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Dislocations, Sprains and Fractures: What’s the Difference?

dislocationsBones and joints are frequently injured, whether on the court, at the workplace, or simply catching a bad angle while walking. Whatever the case, people are often confused about the nature of the problem. Is it a sprain, a strain, a dislocation, a fracture? What’s the difference? What’s the recommended treatment for each?

First off, each of these is a different type of musculoskeletal injury. That means it could involve bones, ligaments, tendons or muscles—and sometimes a combination of these. Your local urgent care center may give similar treatments for such injuries, but depending on the exact type and severity of the problem, treatment can vary widely. That’s why it’s important to get checked and diagnosed in the majority of cases.

In order to gain a better understanding of these musculoskeletal injuries, let’s look at them one by one and compare.

Strains are also known as pulled muscles. This happens when a strong force suddenly pulls a muscle or tendon and causes it to tear. Incorrect lifting (including the attempt to lift something too heavy) and slips/falls are common ways to experience a strain. This type of injury occurs most commonly in the legs or back, but also happens frequently in the neck.

Sprains are injuries to the ligaments around joints. A sudden forceful twist causes bones to come apart at the joint, resulting in a torn ligament. This is a very common sports injury as athletes change direction too quickly, but can also occur while jogging or walking. Most people have experienced a sprained ankle or wrist at some point. Sprained knees are also fairly common.

Dislocations are a painful injury in which a bone actually slips out of its joint. When this type of injury occurs, there’s usually very little doubt. Falls and other blunt traumas are the most common causes for dislocations, and virtually any joint in the body can be dislocated. Shoulders are commonly affected, as are knees, ankles and hips. Dislocation is serious medical situation and urgent care should be sought immediately to move the bone back into its proper position.

Fractures are broken bones of all types. Any of the injuries or situations mentioned above may have been strong enough to break a bone. An open fracture is one in which the bone comes through the skin, while a closed fracture refers to a broken bone that does not come through the skin. A hairline fracture is generally the least serious type of broken bone.

How do you know, and what should you do?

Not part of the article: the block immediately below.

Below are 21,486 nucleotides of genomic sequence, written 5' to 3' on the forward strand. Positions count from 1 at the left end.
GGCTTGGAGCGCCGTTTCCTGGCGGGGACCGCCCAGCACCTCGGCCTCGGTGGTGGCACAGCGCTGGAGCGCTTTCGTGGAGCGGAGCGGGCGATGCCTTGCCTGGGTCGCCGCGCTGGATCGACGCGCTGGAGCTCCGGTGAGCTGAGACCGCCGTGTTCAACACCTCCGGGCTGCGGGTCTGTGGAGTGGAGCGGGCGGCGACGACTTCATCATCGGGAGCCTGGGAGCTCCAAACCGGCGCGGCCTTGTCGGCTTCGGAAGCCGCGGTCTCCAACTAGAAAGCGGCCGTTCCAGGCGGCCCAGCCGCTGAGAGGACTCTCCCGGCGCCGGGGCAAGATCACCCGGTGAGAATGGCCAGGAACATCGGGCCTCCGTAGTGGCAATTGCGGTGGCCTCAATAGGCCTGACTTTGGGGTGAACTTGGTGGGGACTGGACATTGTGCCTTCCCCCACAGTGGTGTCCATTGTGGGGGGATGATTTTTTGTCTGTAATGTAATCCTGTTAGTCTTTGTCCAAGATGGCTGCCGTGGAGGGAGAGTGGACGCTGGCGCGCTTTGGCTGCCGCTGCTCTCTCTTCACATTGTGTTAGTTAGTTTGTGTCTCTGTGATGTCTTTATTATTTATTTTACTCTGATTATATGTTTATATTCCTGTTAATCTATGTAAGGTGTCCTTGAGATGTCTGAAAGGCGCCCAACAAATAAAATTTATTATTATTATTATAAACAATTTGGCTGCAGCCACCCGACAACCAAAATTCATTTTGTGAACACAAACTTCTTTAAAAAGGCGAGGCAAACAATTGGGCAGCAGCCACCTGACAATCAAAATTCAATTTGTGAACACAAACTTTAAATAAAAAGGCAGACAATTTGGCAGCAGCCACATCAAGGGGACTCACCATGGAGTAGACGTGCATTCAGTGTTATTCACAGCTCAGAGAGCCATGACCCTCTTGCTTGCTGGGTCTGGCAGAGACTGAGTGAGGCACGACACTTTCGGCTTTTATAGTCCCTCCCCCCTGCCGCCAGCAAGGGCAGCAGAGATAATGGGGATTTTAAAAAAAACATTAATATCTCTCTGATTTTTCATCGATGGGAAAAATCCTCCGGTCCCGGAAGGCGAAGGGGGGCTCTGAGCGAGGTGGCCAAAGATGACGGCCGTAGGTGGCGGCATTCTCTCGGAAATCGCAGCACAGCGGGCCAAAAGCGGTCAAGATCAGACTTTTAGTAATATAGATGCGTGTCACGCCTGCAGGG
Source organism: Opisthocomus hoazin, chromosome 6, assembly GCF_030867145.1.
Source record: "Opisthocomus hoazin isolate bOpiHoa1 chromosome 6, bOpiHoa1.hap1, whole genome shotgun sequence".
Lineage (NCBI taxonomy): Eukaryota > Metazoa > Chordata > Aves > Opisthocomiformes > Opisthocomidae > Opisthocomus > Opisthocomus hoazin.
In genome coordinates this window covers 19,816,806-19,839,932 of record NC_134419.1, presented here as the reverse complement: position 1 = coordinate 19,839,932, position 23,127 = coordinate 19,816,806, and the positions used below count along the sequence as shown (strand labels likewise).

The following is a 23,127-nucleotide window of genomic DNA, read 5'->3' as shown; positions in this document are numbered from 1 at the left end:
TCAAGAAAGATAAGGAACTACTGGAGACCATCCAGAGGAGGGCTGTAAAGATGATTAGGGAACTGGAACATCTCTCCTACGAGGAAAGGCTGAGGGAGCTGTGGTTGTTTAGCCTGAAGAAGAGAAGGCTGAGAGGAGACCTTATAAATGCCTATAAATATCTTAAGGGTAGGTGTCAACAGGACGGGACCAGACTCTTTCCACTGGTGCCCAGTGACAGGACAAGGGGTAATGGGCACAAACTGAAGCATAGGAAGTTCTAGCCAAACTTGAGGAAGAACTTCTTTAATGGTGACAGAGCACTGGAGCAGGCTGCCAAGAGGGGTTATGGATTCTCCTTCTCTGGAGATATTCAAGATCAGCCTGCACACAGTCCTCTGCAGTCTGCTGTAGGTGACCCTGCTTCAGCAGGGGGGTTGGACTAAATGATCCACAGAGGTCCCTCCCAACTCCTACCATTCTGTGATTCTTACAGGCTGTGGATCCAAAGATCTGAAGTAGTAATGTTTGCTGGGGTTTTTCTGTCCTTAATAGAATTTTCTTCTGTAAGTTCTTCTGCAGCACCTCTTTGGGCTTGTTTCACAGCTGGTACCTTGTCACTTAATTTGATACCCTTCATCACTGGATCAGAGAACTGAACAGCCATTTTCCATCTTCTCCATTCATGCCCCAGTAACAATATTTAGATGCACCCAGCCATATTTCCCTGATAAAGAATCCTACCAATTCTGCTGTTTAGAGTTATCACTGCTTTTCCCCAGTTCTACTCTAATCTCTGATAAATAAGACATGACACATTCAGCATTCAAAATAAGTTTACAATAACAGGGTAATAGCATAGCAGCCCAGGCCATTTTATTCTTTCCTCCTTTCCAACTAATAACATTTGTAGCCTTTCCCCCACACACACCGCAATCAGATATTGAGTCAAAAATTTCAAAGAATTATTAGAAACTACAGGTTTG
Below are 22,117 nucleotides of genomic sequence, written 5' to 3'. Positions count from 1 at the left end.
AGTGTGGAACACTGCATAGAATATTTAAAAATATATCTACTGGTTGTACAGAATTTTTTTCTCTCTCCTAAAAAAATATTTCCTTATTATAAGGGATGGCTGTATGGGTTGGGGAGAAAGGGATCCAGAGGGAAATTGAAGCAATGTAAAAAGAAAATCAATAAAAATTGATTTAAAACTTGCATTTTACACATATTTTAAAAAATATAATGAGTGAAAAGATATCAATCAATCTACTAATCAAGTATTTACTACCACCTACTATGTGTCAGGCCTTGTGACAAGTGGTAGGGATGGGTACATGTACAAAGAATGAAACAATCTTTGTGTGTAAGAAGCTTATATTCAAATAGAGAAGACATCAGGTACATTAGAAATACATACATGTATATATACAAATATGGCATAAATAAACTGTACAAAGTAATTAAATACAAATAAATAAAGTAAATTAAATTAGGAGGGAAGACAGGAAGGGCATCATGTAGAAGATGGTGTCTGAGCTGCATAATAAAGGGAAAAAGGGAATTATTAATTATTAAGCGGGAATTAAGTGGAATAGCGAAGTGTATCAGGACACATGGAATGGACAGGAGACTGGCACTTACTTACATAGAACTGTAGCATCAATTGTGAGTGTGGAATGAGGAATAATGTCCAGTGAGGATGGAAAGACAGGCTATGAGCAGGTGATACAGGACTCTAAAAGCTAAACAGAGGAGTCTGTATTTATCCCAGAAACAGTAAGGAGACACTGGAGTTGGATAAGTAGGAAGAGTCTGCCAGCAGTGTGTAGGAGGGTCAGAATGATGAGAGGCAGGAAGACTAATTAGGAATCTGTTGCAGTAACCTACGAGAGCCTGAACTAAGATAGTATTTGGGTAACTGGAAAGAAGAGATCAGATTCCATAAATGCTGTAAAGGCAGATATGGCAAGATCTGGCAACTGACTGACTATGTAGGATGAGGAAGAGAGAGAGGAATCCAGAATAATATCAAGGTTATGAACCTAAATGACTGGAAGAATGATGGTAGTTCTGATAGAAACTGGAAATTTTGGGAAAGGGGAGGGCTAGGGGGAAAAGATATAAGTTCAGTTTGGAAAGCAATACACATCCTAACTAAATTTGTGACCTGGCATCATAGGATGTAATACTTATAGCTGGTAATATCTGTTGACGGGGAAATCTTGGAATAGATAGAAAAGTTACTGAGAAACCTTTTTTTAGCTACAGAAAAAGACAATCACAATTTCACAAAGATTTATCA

It’s not always easy to know which of these types of musculoskeletal injury a person has sustained. Bruises, swelling and various levels of pain are present in all cases. It’s also possible (and fairly common) to have a combination of these injuries.

If the injury seems minor and symptoms are not severe, many people choose to treat it themselves. The RICE method of treatment is commonly recommended. This refers to:

Resting the affected part of the body for up to two days. This may involve crutches, braces, slings or other supports.

Applying ice regularly to the site of injury in order to bring down the swelling, reduce inflammation and help with the pain.

Using compression to further bring down swelling. Many types of bandages and tapes can help with this, but it’s important not to cut off circulation.

Elevating the affected part of the body whenever the patient is seated or in bed. Keeping the injury above the level of the heart is a common way to remove swelling and fluids from the site of injury.

There are certain situations in which you should always seek medical help at your nearest urgent care clinic or other medical facility. Whenever you think there’s a chance that the injury is a fracture or a dislocation, seek medical help. If the skin is broken, if the area below the injury (further away from the heart) has numbness or discoloration, or if the patient is in severe pain with significant swelling, always see a doctor as soon as possible.

Better safe than sorry is a good philosophy when dealing with musculoskeletal injuries. Seeing a doctor when you’ve only had a minor strain is still better than delaying treatment for a serious injury and developing more serious complications as a result. And as always, stay safe and always stretch and warm up your joints and muscles properly before any strenuous physical activity!

Thanks for reading. We hope you’ve found this information useful, and welcome your thoughts in the area below.

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